The “Quebec” Quarterback Conundrum Part A : Not lost in translation – Quarterback development in Quebec
CFC reporter Rahim deMolitor was tasked with getting to the bottom of the CANADIAN QUARTERBACK CONUNDRUM. This multi-series story digs
Mac Sarro’s approach to football may have taken a bit longer than most, but he has still ended up where many strive to be. Mac Sarro has committed to play university football next year, and he will be doing so at home here in Calgary.
Height & Weight:
Calgary Junior Colts (CJFL)
Notre Dame High School
Calgary Hilltoppers (Midget)
University of Calgary
2009, committed 2012
Mac Sarro didn’t even strap on the pads until high school. When he did, it was for a relatively new but respected program, the Notre Dame Pride. After his first season Mac realized a passion for the game and he decided to play Minor football as well. He played Midget football for two seasons with the Calgary Hilltoppers organization. Throughout those five seasons of football Mac played the position of tight end. In his final year of high school football Mac was recognized for his efforts and was named Notre Dame’s Most Improved Player.
During his final season of high school football Mac had his most memorable football experience. Notre Dame was new to division one football in Calgary and because of this was playing a few new opponents that they had yet to play. One of those teams was the powerhouse St. Francis Browns. Although they had never played each other prior, this was already one of the biggest rivalries in Calgary football. Notre Dame showed that they belonged in division one on that day, scoring a last second touchdown to win the game.
“It was the best team experience I have ever been a part of,” says Mac.
After a relatively successful high school football career, Mac was faced with a difficult decision that many high school players face. He decided that it was time to hang up the cleats and called an end to his football career, or so it seemed.
“I was unmotivated and I just didn’t really want to play anymore. But I had been playing sports all of my life and I got really bored doing absolutely nothing… so I decided I would try out for the Calgary Colts and I made the team in 2010,” says Mac.
Last year Mac saw his role with team increase dramatically and he started to contribute a lot more. Mac played slotback for the Colts and not only helped the team with timely catches and a few points, but also helped out a lot with his blocking skills. Mac was also fortunate enough to get to lend a hand to the Calgary Stampeders. He got to practice with The Stamps and helped out by running some scout offences and special teams for them this passed season.
But enough about who Mac has helped, there have been a few significant people who have helped Mac along the way too. He credits his parents with being the most influential in his life and his football career.
“The most influential people have definitely been my parents. They’ve always been supportive of everything that I choose to do, but also know how to motivate me and steer me in the right direction. And when it comes to football my dad has been a big help. He played football so he has been able to help a lot with the more in depth aspects of the game.”
Other than his parents, Mac felt that a couple of his former coaches deserved some recognition for their roles in his development.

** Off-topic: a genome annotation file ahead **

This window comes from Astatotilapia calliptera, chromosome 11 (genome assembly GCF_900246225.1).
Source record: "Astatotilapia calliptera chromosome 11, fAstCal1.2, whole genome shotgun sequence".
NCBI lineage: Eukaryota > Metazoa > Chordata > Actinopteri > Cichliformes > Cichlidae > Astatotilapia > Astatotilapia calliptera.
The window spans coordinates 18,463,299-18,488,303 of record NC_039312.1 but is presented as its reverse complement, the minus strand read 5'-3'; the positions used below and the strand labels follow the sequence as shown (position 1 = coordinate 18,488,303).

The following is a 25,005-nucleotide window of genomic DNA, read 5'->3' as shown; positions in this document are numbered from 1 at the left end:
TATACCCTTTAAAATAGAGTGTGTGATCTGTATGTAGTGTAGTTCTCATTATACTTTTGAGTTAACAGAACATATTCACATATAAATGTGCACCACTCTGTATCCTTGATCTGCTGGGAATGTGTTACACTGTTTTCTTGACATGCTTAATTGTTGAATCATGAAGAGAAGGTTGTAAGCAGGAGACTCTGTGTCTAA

“Aside from my parents, my high school football coach Dave Diluzio has been a constant source of motivation to me. He is always available to lend an opinion and still helps to mould me as a player. Another coach that has really helped my football career was our receiver coach with the Colts, Ryan Thelwell. In just one season with the Colts he taught me more about the position than I had learned in my whole career.”
Mac’s experience with the Colts was definitely great for his growth as a football player. It has taken him from a relatively new football player to an individual ready to compete at the intercollegiate level. Not only has it prepared him physically, but it has prepared him mentally by making him feel comfortable and ready to compete.
“I think that playing with the Colts will help a lot in terms of adjusting to the game speed of the CIS. Junior ball is a step up from high school, and CIS is a step up from that,” says Mac. “I think it will provide an easier transition to CIS because I’ve played with this age group before, and athletes of similar skill level. The Colts also helped me develop my skills. Things like my route running, and understanding of defensive concepts and how to beat them.”
Now Mac is going to take the skills he has learned and apply them. He has a few goals in mind for the coming years, both in football and in his educational pursuits. However Mac has already gotten started on his education.
“I actually have been attending the U of C for a while now; I’m in my third year of a Geophysics major. Hopefully that will earn me a decent career in the oil industry. I mean I would love to play in the CFL, but ultimately my goal is to graduate with a degree that will set me up with a good job that I enjoy. I am a student first and an athlete second,” states Sarro.
“My goals in respect to football have always been to help whatever team I’m a part of win, in whatever capacity that may be… The goal with the Dinos, as I’m sure it is with everyone on the team, is to win the Vanier Cup. Personally I would like to have a role where I contribute a decent amount to the team.”
Whatever the future holds Mac will consider himself fortunate just to be playing the game he loves.
“I love football because of the camaraderie you gain with your team-mates. Just being a part of something greater than myself, with people who have a common goal, is something I am very grateful for and feel blessed to be a part of.”